Obama launches historic campaign
Barack Obama addresses the Democratic convention. He has accepted the Democratic Party’s historic nomination to run for president of the US in front of a crowd of some 75,000 people.
In an address at the party’s national convention in Denver, he promised he would do his best to keep alive the American dream of opportunity for all.
“America, we are better than these last eight years,” he told cheering crowds. “We are a better country than this.”
Mr. Obama is the first African-American to be nominated by a major US party.
In his speech at Denver’s Invesco stadium, Mr. Obama promised to reverse the economic downturn afflicting the US and restore the nation’s standing in the world.
“We are here because we love this country too much to let the next four years look just like the last eight years,” he said.
He also attacked the record of the Bush administration and his Republican rival for the presidency, John McCain.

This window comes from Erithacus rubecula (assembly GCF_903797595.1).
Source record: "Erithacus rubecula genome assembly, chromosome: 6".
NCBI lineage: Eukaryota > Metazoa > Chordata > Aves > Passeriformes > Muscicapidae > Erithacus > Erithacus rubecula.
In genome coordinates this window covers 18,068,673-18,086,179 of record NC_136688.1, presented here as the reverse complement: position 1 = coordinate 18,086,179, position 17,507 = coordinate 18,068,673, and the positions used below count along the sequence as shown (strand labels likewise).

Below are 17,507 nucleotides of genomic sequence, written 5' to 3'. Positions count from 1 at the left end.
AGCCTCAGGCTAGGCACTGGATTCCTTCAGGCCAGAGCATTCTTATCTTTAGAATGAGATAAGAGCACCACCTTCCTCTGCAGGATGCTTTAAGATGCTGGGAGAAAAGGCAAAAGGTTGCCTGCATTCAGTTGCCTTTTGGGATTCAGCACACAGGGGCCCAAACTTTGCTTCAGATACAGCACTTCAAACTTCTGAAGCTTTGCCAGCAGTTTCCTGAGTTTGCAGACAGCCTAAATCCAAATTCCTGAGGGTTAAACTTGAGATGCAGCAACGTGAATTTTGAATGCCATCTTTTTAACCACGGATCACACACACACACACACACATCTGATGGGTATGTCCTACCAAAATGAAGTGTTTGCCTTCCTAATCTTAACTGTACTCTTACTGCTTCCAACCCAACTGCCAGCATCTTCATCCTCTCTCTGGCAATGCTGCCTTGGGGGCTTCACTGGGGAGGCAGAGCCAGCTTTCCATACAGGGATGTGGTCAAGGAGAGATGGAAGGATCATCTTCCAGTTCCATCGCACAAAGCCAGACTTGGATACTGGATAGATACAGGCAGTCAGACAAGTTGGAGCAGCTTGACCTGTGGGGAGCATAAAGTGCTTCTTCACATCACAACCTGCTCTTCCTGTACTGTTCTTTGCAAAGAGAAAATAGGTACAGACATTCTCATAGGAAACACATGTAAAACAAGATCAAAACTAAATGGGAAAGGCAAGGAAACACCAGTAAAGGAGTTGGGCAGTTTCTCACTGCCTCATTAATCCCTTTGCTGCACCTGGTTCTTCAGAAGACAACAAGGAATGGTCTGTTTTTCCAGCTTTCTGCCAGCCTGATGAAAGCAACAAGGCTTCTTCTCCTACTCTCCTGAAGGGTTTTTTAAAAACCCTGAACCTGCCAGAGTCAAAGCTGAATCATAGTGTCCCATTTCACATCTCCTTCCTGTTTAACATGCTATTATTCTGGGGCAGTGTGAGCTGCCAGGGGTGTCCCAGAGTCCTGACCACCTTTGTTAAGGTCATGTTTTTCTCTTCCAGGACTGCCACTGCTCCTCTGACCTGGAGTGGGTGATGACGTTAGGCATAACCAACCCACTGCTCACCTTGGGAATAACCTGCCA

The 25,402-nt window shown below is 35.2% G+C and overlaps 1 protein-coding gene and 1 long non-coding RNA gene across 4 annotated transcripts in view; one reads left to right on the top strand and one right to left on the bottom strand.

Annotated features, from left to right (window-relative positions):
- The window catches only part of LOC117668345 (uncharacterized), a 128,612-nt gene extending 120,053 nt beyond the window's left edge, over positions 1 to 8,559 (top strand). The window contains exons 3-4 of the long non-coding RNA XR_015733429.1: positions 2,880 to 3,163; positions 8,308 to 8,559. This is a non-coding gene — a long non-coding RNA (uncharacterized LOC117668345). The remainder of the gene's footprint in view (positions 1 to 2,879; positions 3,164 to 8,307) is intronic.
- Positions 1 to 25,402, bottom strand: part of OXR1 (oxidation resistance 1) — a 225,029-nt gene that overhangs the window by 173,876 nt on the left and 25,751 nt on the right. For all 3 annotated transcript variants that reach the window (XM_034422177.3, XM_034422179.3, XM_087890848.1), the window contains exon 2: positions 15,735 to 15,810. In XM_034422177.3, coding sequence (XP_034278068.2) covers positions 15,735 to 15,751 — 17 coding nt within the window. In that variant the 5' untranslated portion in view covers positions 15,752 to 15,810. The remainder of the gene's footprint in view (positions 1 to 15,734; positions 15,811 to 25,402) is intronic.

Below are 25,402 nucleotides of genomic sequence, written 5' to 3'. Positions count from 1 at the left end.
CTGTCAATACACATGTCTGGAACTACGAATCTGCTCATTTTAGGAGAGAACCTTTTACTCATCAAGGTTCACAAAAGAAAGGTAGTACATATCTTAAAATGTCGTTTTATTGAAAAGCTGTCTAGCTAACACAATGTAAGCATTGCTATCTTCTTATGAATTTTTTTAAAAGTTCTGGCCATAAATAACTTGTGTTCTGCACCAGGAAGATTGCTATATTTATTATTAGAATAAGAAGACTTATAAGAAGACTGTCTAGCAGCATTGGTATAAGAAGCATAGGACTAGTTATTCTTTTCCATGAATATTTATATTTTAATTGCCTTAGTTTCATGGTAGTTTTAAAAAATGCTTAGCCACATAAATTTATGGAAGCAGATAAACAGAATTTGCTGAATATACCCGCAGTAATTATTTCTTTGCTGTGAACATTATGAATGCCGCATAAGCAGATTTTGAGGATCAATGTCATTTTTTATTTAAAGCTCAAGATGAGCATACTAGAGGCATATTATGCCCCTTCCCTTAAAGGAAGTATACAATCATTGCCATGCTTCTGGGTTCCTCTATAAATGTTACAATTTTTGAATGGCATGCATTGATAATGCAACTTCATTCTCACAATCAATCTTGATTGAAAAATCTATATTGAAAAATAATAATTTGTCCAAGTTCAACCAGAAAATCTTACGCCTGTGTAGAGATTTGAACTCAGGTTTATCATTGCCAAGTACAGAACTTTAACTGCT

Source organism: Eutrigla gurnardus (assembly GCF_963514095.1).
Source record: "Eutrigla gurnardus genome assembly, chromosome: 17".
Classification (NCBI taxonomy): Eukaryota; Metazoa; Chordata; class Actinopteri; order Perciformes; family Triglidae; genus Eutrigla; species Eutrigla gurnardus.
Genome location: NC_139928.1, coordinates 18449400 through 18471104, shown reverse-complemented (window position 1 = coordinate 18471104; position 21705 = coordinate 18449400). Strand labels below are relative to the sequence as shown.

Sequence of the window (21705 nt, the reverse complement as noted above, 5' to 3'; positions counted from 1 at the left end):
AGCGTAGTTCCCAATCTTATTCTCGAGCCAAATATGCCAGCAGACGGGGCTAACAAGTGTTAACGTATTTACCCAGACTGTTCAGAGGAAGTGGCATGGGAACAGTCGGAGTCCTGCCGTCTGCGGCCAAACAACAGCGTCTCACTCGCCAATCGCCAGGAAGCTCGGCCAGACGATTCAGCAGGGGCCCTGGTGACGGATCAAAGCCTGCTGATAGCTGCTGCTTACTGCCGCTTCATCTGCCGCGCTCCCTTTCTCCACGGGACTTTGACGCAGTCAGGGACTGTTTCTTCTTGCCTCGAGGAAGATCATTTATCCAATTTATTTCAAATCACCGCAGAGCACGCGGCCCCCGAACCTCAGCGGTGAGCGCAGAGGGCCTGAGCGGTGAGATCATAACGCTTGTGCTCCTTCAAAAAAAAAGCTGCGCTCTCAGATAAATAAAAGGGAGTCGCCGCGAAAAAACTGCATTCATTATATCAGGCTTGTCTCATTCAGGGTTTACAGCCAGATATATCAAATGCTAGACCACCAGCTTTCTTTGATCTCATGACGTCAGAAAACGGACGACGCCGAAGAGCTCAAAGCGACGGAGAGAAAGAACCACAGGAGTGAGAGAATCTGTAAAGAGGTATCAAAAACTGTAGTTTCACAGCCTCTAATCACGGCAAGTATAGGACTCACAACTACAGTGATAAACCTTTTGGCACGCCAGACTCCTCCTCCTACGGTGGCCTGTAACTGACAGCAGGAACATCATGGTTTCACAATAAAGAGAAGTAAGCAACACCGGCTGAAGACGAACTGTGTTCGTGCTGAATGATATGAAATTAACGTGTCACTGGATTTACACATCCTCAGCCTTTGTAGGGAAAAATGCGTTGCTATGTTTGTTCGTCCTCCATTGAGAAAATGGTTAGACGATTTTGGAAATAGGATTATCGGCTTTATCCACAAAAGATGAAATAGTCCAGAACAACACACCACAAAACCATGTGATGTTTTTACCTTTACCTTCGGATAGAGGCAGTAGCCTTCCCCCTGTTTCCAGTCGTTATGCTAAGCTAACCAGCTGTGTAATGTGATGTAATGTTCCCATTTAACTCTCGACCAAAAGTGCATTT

“This moment - this election - is our chance to keep, in the 21st Century, the American promise alive.”
Mr. Obama criticized Mr. McCain as out of touch with the concerns of ordinary Americans and said he had failed to help them on issues such as the economy, health care and education.
He also stressed that he would call for the withdrawal of troops from Iraq, whereas Mr. McCain stood “alone in his stubborn refusal to end a misguided war”, he said.
“I will restore our moral standing, so that America is once again that last best hope for all who are called to the cause of freedom, who long for lives of peace, who yearn for a better future,” he said
He rejected criticism by the McCain campaign that he is a “celebrity”, pointing to his family’s past financial hardships, and said his rival should stop questioning his patriotism.
In a final rallying call, Mr. Obama recalled the message of Martin Luther King, who - 45 years ago to the day - gave his “I have a dream” speech in his historic march on Washington.
“America, we cannot turn back,” he said. “We cannot walk alone. At this moment, in this election, we must pledge once more to walk into the future.”
Joined on stage by his family and running-mate, Joe Biden, Mr. Obama was given a standing ovation by the crowds.
(Adapted from BBC News)
In: “We are here because we love this country too much to let the next four years look just like the last eight years”, Barack Obama refers to
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